Symbolism In ‘Master Harold’ . . And The Boys Symbolism in ‘Master Harold’ . . and the Boys Ainsley Donovan 125055 English 110.6 Section 23 April 25, 1997 Athol Fugard’s ‘Master Harold’ .
. . and the Boys is about Hally, a white young man, and the damage done by apartheid and alcoholism. The play takes place on the southeast cost of South Africa, 1950, in Hally’s parents’ restaurant. This is where two black servants, Sam and Willie, work for the white family. Sam and Willie have been a part of Hally’s upbringing and are close friends. Hally has educated Sam with the knowledge acquired from school textbooks, but Sam has been trying to teach Hally vital lessons necessary for a healthy lifestyle.
With a racist environment and a boorish alcoholic as a father, Sam has been a positive role model for Hally. The question would be, could Sam’s influence outweigh the negative environment, shaping the confused boy? There are symbols in the play that illustrate the stimuli contributing to the answer. In ‘Master Harold’ . . .
and the Boys, one can examine the kite, dance, bench, and disease; these are the symbols of the conflicting forces competing for Hally’s future. The kite is an object symbolic of transcendence. Even as a child, Hally had an ingrain sense of defeat, disappointment, and failure; that is why Sam made him the kite. He wanted the little boy to be proud of something, proud of himself. Sam gave to him the phenomena of flying, the ideology of climbing high above his shame.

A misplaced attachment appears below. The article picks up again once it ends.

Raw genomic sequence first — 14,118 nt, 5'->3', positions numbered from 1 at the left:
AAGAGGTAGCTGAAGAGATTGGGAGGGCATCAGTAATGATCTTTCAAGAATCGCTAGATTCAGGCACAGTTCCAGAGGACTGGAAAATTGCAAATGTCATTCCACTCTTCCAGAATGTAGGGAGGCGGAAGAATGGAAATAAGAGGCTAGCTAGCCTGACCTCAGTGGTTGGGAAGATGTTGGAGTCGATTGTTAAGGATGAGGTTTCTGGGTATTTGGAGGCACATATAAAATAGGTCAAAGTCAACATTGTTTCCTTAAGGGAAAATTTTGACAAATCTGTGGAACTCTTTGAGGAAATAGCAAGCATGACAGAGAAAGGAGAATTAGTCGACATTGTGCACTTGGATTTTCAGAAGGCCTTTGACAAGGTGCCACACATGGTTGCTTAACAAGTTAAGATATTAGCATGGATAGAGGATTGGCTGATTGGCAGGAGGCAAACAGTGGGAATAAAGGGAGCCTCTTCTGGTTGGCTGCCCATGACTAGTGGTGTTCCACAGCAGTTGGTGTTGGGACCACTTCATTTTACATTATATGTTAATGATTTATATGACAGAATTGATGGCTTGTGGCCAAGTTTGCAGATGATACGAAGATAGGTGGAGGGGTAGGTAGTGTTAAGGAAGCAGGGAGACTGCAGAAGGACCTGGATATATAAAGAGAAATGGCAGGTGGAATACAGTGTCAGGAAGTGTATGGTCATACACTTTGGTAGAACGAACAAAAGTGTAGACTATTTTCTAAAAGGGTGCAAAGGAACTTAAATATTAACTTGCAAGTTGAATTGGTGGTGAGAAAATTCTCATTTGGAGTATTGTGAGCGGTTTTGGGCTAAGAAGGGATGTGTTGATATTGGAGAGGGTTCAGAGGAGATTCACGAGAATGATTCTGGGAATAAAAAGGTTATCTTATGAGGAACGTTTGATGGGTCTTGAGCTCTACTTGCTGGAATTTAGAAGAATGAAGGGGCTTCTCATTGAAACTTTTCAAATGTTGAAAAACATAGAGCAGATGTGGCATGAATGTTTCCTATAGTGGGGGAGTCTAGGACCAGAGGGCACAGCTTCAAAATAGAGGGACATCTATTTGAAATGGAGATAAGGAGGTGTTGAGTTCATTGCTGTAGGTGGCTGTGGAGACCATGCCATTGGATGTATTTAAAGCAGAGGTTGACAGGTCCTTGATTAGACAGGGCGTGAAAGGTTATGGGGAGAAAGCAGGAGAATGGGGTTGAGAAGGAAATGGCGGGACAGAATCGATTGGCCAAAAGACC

The kite triggered neurotic thoughts but exhilarated the despairing boy. This is it, I thought. Like everything else in my life, here comes another fiasco. Then you shouted Go, Hally! and I started to run. I don’t know how to describe it, Sam.
Ja! The miracle happened! I was running, waiting for it to crash to the ground, but instead suddenly there was something alive behind me at the end of the string, tugging at it as if it wanted to be free. I looked back . . . I still can’t believe my eyes.
It was flying. . . I was so proud of us. .
. I would have been suicidal if anything had happened to it(Fugard, pp.1691-92). The kite conjured up ideas and feelings of believing in miracles, of being alive, and free. Sam left Hally up on the hill, with the a sense of pride, beside the bench. Hally wondered why Sam had left him alone that day. The two of them were up there for a long time; the only bench on the hill read whites only. The bench is the symbol of apartheid, division, hatred, and racism.
It is apartheid that Hally hides behind as he uses Sam and Willie as his scapegoat. Hally is filled with so much rage over his father, he is torn between love and hate. When the conflict supernovas, Hally lashes out on his two black friends. He tries to pretend they are not friends by acting strictly like a boss. Carrying on with this little man routine, Hally asks Sam to call him Master Harold. Sam would only do this if they were no longer friends; Hally would be no different from his father.
This is the case for, when he spits in Sam’s face, Hally becomes Master Harold. Apartheid is victorious in the corruption of another white male as Hally takes his place on the bench of segregation. If you’re not careful . . .